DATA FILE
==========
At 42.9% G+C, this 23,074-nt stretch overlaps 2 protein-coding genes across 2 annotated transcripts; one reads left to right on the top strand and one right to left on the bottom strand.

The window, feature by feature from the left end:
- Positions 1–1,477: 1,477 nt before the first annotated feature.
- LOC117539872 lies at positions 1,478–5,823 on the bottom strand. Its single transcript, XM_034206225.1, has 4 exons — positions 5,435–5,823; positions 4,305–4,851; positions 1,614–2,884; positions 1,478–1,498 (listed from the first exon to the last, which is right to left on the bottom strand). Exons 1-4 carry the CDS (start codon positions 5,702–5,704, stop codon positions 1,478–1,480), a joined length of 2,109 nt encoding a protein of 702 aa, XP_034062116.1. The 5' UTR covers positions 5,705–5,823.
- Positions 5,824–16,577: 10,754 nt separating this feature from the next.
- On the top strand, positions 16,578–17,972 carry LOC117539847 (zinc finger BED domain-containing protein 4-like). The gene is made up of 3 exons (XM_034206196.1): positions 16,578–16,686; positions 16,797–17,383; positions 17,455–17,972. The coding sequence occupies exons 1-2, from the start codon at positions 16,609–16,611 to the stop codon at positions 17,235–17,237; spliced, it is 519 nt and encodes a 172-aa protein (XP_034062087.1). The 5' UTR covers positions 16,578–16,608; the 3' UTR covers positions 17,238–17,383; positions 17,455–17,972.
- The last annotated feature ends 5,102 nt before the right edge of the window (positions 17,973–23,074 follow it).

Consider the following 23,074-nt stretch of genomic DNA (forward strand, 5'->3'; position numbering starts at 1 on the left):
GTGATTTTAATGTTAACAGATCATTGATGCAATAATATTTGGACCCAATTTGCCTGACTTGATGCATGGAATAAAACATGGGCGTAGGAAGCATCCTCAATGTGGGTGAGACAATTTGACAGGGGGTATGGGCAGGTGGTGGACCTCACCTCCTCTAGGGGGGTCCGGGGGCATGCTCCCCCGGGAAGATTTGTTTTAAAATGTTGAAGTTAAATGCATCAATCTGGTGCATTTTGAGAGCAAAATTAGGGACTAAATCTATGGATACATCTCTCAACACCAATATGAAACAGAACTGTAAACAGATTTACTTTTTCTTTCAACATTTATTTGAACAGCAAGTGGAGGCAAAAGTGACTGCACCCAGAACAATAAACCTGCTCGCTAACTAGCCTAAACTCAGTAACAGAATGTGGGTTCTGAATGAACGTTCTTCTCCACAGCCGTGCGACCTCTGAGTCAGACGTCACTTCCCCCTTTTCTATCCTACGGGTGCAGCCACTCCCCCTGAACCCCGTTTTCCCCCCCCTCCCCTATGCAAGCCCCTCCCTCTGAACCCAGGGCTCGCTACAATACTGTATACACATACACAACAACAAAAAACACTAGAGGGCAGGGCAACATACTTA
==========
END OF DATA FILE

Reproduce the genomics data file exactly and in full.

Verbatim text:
At 42.9% G+C, this 23,074-nt stretch overlaps 2 protein-coding genes across 2 annotated transcripts; one reads left to right on the top strand and one right to left on the bottom strand.

The window, feature by feature from the left end:
- Positions 1–1,477: 1,477 nt before the first annotated feature.
- LOC117539872 lies at positions 1,478–5,823 on the bottom strand. Its single transcript, XM_034206225.1, has 4 exons — positions 5,435–5,823; positions 4,305–4,851; positions 1,614–2,884; positions 1,478–1,498 (listed from the first exon to the last, which is right to left on the bottom strand). Exons 1-4 carry the CDS (start codon positions 5,702–5,704, stop codon positions 1,478–1,480), a joined length of 2,109 nt encoding a protein of 702 aa, XP_034062116.1. The 5' UTR covers positions 5,705–5,823.
- Positions 5,824–16,577: 10,754 nt separating this feature from the next.
- On the top strand, positions 16,578–17,972 carry LOC117539847 (zinc finger BED domain-containing protein 4-like). The gene is made up of 3 exons (XM_034206196.1): positions 16,578–16,686; positions 16,797–17,383; positions 17,455–17,972. The coding sequence occupies exons 1-2, from the start codon at positions 16,609–16,611 to the stop codon at positions 17,235–17,237; spliced, it is 519 nt and encodes a 172-aa protein (XP_034062087.1). The 5' UTR covers positions 16,578–16,608; the 3' UTR covers positions 17,238–17,383; positions 17,455–17,972.
- The last annotated feature ends 5,102 nt before the right edge of the window (positions 17,973–23,074 follow it).

Consider the following 23,074-nt stretch of genomic DNA (forward strand, 5'->3'; position numbering starts at 1 on the left):
GTGATTTTAATGTTAACAGATCATTGATGCAATAATATTTGGACCCAATTTGCCTGACTTGATGCATGGAATAAAACATGGGCGTAGGAAGCATCCTCAATGTGGGTGAGACAATTTGACAGGGGGTATGGGCAGGTGGTGGACCTCACCTCCTCTAGGGGGGTCCGGGGGCATGCTCCCCCGGGAAGATTTGTTTTAAAATGTTGAAGTTAAATGCATCAATCTGGTGCATTTTGAGAGCAAAATTAGGGACTAAATCTATGGATACATCTCTCAACACCAATATGAAACAGAACTGTAAACAGATTTACTTTTTCTTTCAACATTTATTTGAACAGCAAGTGGAGGCAAAAGTGACTGCACCCAGAACAATAAACCTGCTCGCTAACTAGCCTAAACTCAGTAACAGAATGTGGGTTCTGAATGAACGTTCTTCTCCACAGCCGTGCGACCTCTGAGTCAGACGTCACTTCCCCCTTTTCTATCCTACGGGTGCAGCCACTCCCCCTGAACCCCGTTTTCCCCCCCCTCCCCTATGCAAGCCCCTCCCTCTGAACCCAGGGCTCGCTACAATACTGTATACACATACACAACAACAAAAAACACTAGAGGGCAGGGCAACATACTTA